In the wake of the pandemic, the private sector has also developed location tracking apps. Last month, a web development and marketing company named Webtek released StopCovid19, which tracks user movement using GPS. Users are asked to connect their phone numbers to the app, which then feeds their location into a database. Health authorities can look up new COVID-19 cases and cross-check phone numbers in the database to determine who the carrier has crossed paths with. According to Webtek CEO Emanuele Piasin, only health authorities have access to the database of phone numbers, which is hosted on an Amazon server.
According to local media reports, two solutions are now on Prime Minister Conte’s table and will be approved by the beginning of May. One is an app that would record and trace COVID-19 cases. Its creators – who have insisted that any data gathered from users will be rendered anonymous – are part of the pan-European Pepp-Pt network, a consortium of technology experts and scientists. The other solution reportedly has the same functions. Any solution that is picked will be presented to citizens as a suggestion to be downloaded voluntarily, the Ministry of Innovation assured.
The European Commission recommends that member states should consider privacy rights while coordinating efforts to develop contact tracing solutions. The Italian Ministry of Innovation said that any technology projects selected by the task force would be subject to government approval and could require the drafting of an ad hoc law to regulate their use. The ministry also said that any data culled from the mobile phones of Italians would only be used for the duration of the pandemic and would later be disposed of.
Critics argue the anonymization of user data is not so simple.
“Something is not anonymous, just because you take out a phone number connected to it,” said Matteo Flora of the University of Pavia. “The technological anonymity of a dataset is something that is extremely difficult to obtain. Saying that we are going to gather data and then anonymize it before using it is a very dangerous thing, because you need to trust the gatekeepers, meaning those who are retaining this data.”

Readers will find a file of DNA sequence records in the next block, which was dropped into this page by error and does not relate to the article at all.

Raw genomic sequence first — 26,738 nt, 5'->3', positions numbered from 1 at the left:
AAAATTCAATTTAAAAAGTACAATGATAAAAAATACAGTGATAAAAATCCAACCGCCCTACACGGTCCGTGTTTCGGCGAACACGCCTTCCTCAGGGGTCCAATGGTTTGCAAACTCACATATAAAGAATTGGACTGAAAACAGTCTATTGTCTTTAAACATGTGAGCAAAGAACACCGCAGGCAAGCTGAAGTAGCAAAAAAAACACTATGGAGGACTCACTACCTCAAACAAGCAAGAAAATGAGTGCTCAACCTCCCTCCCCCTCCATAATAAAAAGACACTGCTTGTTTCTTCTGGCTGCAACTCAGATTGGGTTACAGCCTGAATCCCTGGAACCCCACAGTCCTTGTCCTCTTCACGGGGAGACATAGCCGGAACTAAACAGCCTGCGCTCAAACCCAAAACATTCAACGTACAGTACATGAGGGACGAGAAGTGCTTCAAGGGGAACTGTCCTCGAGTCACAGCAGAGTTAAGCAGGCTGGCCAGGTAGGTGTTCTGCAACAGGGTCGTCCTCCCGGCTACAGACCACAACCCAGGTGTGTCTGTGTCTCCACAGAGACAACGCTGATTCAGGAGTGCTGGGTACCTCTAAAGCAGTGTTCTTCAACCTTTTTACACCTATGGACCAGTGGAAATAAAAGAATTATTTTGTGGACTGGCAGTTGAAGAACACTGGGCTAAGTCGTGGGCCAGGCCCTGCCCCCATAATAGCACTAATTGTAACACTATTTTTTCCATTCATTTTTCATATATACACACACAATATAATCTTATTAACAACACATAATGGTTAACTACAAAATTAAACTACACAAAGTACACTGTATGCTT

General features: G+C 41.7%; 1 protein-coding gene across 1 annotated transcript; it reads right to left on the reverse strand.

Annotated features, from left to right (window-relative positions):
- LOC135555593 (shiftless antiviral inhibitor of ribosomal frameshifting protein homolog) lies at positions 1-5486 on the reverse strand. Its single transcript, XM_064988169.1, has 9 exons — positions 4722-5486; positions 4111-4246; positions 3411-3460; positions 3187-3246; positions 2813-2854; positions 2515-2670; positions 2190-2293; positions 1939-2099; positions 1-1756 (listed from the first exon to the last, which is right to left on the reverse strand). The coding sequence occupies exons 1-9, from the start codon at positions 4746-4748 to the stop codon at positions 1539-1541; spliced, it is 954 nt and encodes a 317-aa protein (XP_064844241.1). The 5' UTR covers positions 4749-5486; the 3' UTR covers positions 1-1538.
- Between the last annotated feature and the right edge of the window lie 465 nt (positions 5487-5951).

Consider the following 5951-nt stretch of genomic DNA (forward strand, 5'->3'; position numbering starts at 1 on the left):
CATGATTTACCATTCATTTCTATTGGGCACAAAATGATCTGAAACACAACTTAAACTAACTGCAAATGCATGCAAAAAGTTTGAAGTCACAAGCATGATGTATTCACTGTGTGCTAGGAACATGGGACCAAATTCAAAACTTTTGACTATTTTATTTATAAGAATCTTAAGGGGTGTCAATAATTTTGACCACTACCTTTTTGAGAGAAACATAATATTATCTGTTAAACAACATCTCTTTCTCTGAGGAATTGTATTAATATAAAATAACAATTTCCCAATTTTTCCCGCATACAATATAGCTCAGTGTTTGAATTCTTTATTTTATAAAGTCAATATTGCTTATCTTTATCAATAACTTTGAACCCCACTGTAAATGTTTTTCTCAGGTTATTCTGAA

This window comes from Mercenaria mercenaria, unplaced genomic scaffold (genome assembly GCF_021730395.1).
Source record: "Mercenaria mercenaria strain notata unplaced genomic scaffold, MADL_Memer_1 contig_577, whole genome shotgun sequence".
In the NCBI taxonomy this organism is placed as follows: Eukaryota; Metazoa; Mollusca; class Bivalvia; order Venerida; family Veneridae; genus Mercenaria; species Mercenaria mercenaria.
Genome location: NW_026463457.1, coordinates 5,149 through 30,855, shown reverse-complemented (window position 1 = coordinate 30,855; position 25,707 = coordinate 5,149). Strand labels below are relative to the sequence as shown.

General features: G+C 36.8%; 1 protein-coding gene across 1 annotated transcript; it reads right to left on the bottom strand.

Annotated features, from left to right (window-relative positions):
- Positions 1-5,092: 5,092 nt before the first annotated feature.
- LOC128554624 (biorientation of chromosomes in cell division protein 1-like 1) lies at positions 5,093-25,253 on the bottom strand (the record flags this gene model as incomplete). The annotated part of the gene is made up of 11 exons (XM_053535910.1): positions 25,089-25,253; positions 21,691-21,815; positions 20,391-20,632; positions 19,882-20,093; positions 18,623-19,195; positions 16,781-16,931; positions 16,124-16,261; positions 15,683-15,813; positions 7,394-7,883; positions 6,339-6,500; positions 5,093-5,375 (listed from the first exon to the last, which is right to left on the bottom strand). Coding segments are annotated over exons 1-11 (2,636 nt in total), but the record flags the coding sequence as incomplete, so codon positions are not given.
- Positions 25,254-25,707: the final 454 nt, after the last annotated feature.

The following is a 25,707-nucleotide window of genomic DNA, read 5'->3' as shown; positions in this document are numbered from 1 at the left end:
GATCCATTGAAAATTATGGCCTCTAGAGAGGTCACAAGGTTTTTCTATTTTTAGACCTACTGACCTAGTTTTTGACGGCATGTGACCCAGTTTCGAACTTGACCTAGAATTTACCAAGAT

Online and offline surveillance measures designed to tackle the spread of COVID-19 have been introduced in a number of countries in the last month. According to one digital rights tracker, 28 countries have recently implemented some form of surveillance to tackle the outbreak. In India, people who test positive are given a hand stamp and are tracked using their phones. In Europe, authorities in Spain and Belgium have deployed drones to enforce lockdowns.
Stefano Piotto, a computational chemist at the University of Salerno, near Naples, is one of about 800 professionals who have submitted ideas to be considered by the task force. “As I see it, we should be quick in finding some form of digital containment,” he said. “We’ve got these devices for the first time in the history of humanity, not using them would be folly.”
Reproduced with permission. Coda Story is an investigative journalism non-profit organization based in Tbilisi, Georgia, and New York City. Cecilia Butini is a freelance journalist based in Berlin and Italy.
Common Crisis is a CEPA analytical series on the implications of COVID-19 for the transatlantic relationship. All opinions are those of the author and do not necessarily represent the position or views of the institutions they represent or the Center for European Policy Analysis.